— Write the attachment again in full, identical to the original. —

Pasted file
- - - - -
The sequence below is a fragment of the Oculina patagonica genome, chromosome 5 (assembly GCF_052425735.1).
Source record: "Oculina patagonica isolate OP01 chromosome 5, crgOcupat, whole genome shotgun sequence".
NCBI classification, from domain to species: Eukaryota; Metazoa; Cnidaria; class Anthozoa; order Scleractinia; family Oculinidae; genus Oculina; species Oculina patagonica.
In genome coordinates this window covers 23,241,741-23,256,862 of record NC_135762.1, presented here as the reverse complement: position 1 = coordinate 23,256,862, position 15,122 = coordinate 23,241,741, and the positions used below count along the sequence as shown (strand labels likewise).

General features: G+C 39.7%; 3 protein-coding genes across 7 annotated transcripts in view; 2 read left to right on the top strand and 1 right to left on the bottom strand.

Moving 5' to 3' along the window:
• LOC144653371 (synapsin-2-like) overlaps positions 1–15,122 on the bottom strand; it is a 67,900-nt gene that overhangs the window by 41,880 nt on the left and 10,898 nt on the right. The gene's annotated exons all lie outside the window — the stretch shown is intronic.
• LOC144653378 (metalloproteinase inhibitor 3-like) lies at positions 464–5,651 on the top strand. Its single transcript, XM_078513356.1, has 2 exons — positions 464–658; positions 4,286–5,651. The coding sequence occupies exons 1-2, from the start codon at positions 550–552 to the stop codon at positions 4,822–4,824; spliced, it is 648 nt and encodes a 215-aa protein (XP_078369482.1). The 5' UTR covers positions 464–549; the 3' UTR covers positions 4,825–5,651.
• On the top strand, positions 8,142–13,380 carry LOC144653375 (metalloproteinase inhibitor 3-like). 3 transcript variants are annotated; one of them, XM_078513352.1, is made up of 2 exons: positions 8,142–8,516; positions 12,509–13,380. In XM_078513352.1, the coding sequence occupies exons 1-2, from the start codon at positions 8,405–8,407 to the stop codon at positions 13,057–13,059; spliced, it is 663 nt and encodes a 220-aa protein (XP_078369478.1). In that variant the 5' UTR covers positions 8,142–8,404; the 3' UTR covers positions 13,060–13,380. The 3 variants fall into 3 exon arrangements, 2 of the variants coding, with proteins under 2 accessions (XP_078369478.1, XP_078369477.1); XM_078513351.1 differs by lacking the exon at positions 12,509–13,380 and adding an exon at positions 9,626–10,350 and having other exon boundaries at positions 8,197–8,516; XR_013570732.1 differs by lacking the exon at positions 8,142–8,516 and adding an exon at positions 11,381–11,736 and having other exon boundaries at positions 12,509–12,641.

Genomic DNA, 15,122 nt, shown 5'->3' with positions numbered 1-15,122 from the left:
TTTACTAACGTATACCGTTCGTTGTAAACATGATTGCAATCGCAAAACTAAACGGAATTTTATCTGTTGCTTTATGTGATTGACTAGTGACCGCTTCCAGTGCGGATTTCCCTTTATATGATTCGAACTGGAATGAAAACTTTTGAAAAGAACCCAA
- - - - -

The sequence below is a fragment of the Oculina patagonica genome, chromosome 5 (assembly GCF_052425735.1).
Source record: "Oculina patagonica isolate OP01 chromosome 5, crgOcupat, whole genome shotgun sequence".
NCBI classification, from domain to species: Eukaryota; Metazoa; Cnidaria; class Anthozoa; order Scleractinia; family Oculinidae; genus Oculina; species Oculina patagonica.
In genome coordinates this window covers 23,241,741-23,256,862 of record NC_135762.1, presented here as the reverse complement: position 1 = coordinate 23,256,862, position 15,122 = coordinate 23,241,741, and the positions used below count along the sequence as shown (strand labels likewise).

General features: G+C 39.7%; 3 protein-coding genes across 7 annotated transcripts in view; 2 read left to right on the top strand and 1 right to left on the bottom strand.

Moving 5' to 3' along the window:
• LOC144653371 (synapsin-2-like) overlaps positions 1–15,122 on the bottom strand; it is a 67,900-nt gene that overhangs the window by 41,880 nt on the left and 10,898 nt on the right. The gene's annotated exons all lie outside the window — the stretch shown is intronic.
• LOC144653378 (metalloproteinase inhibitor 3-like) lies at positions 464–5,651 on the top strand. Its single transcript, XM_078513356.1, has 2 exons — positions 464–658; positions 4,286–5,651. The coding sequence occupies exons 1-2, from the start codon at positions 550–552 to the stop codon at positions 4,822–4,824; spliced, it is 648 nt and encodes a 215-aa protein (XP_078369482.1). The 5' UTR covers positions 464–549; the 3' UTR covers positions 4,825–5,651.
• On the top strand, positions 8,142–13,380 carry LOC144653375 (metalloproteinase inhibitor 3-like). 3 transcript variants are annotated; one of them, XM_078513352.1, is made up of 2 exons: positions 8,142–8,516; positions 12,509–13,380. In XM_078513352.1, the coding sequence occupies exons 1-2, from the start codon at positions 8,405–8,407 to the stop codon at positions 13,057–13,059; spliced, it is 663 nt and encodes a 220-aa protein (XP_078369478.1). In that variant the 5' UTR covers positions 8,142–8,404; the 3' UTR covers positions 13,060–13,380. The 3 variants fall into 3 exon arrangements, 2 of the variants coding, with proteins under 2 accessions (XP_078369478.1, XP_078369477.1); XM_078513351.1 differs by lacking the exon at positions 12,509–13,380 and adding an exon at positions 9,626–10,350 and having other exon boundaries at positions 8,197–8,516; XR_013570732.1 differs by lacking the exon at positions 8,142–8,516 and adding an exon at positions 11,381–11,736 and having other exon boundaries at positions 12,509–12,641.

Genomic DNA, 15,122 nt, shown 5'->3' with positions numbered 1-15,122 from the left:
TTTACTAACGTATACCGTTCGTTGTAAACATGATTGCAATCGCAAAACTAAACGGAATTTTATCTGTTGCTTTATGTGATTGACTAGTGACCGCTTCCAGTGCGGATTTCCCTTTATATGATTCGAACTGGAATGAAAACTTTTGAAAAGAACCCAA